by Newt Gingrich
Because of the stunning incompetence of the Iowa Democratic Party’s mismanagement of the caucus, I am writing when we only have 71 percent of the vote in. However even with limited returns it is clear the big loser was Vice President Joe Biden.
You can’t claim to be the front runner and the one person with the electoral strength to beat President Trump when you come in a distant fourth in Iowa (also, Minnesota Senator Amy Klobuchar is doing surprisingly well and may pass him).
It is clear that Bernie Sanders, Pete Buttigieg, and Elizabeth Warren ran well ahead of Biden..
Biden may stay in through South Carolina, but with each passing day he will have less money and momentum. If you want a more moderate candidate, Mayor Pete is clearly going to be more attractive than Vice President Joe. Biden is going to have an extraordinarily difficult time raising money going forward. He has run a tremendously expensive campaign and burned through a lot of funds. Furthermore, he has tended to raise his money from large donors, so many have already given him the legal maximum. By contrast, Sanders has the largest number of small donors and can go back to them month-after-month for $10 and $20 donations. These add up into millions. It is hard to imagine Biden competing on Super Tuesday in expensive states like California and Texas, because he simply won’t be able to buy statewide ads.
Ironically, the possibility that Biden is on the edge of dropping out the race will not narrow field. This is because former New York Mayor Mike Bloomberg is coming into the race just when his money can start making a real difference. Unlike Biden, Bloomberg can afford to compete everywhere and simply drown his opponents in ads.
In fact, as I am writing this, Bloomberg has announced that (in light of the Iowa Caucus results) he is going to double the amount of money he is spending. He will certainly start picking up support just from the sheer weight and quality of his advertising.
No one in politics should underestimate Bloomberg’s understanding of public opinion and his willingness to use the best experts that money can attract. Bloomberg made part of his billions out of Bloomberg News. He won the mayoral race in New York City three times (the last time spending an estimated $200 per vote). He has an more than $60 billion in net worth. This means he could spend $2 billion or $3 billion on a presidential campaign and not even notice it.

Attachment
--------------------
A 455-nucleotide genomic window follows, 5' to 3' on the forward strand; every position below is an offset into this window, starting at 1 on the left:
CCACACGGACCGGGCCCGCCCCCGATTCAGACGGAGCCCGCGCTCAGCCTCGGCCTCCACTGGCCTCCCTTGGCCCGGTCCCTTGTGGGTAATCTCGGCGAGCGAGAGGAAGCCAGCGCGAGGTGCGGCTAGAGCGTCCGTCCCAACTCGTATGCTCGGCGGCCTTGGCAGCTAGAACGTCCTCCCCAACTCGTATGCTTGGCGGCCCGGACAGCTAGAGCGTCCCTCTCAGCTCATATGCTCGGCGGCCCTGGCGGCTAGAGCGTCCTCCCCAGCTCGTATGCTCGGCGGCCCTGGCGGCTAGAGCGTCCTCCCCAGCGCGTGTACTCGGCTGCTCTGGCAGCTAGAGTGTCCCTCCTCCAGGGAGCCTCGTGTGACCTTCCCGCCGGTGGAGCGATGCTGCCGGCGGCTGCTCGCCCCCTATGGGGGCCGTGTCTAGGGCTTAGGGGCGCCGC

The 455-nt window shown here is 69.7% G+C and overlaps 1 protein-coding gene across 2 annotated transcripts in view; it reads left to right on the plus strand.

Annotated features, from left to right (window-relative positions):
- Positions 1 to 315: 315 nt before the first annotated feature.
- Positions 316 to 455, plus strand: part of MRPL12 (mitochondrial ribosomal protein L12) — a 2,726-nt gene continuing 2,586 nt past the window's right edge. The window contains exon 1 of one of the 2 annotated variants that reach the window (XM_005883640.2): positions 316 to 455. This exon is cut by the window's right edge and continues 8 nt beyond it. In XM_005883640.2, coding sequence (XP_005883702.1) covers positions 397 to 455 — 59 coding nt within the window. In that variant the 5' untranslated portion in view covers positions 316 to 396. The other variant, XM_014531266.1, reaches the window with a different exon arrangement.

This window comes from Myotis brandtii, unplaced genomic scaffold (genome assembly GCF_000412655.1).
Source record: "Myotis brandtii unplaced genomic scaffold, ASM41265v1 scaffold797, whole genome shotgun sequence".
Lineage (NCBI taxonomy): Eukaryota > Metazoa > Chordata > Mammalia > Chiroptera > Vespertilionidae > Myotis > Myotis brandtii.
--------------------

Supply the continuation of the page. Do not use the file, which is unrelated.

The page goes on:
However, even with all his money, it is unlikely that Bloomberg will sweep the delegates.
The Republicans have a series of winner take all primaries after a certain point. However, the Democrats have a proportional representation beginning at 15 percent. This means that every candidate who can get 15 percent or more of the vote will have an incentive to stay in the race.
Furthermore, Bloomberg has some weaknesses that will be hard to overcome in a Democratic primary. His stop and frisk policing policy was seen as racist and was deeply resented. Large parts of the Black community may go to Warren or Sanders rather than Bloomberg (Buttigieg seems to have a similar problem and gets little support from African Americans). Bloomberg was a registered Republican when he ran the first time for mayor and later ran as an independent. Yet, he tends to dictate what people can do (he outlawed Big Gulp cups in New York when he was mayor). He has been so aggressively anti-gun that in some areas there will be moderate Democrats deeply opposed to him.
Finally, Bloomberg carries the burden of being a big billionaire. He is so wealthy he is almost a model for the kind of rich person Senators Sanders and Warren deeply dislike. For the increasingly radical Democratic Party to nominate a former Republican billionaire purely because he is willing to spend what it takes to buy the nomination would probably lead to a massive revolt at their convention in Milwaukee this summer. It is a little hard to imagine Alexandria Ocasio-Cortez and the Squad passively accepting Bloomberg as their standard bearer.
If everyone who can get 15 percent (and therefore some delegates) stays in the race – and if an assault on Bloomberg keeps him from breaking 50 percent – then it is entirely possible the Democrats are headed toward a wide open convention. This means the super delegates (who are incumbents and officials with no real legitimacy except their titles) could come into play on the second ballot.
Buckle your political seat belt, the Democratic race could become incredibly turbulent.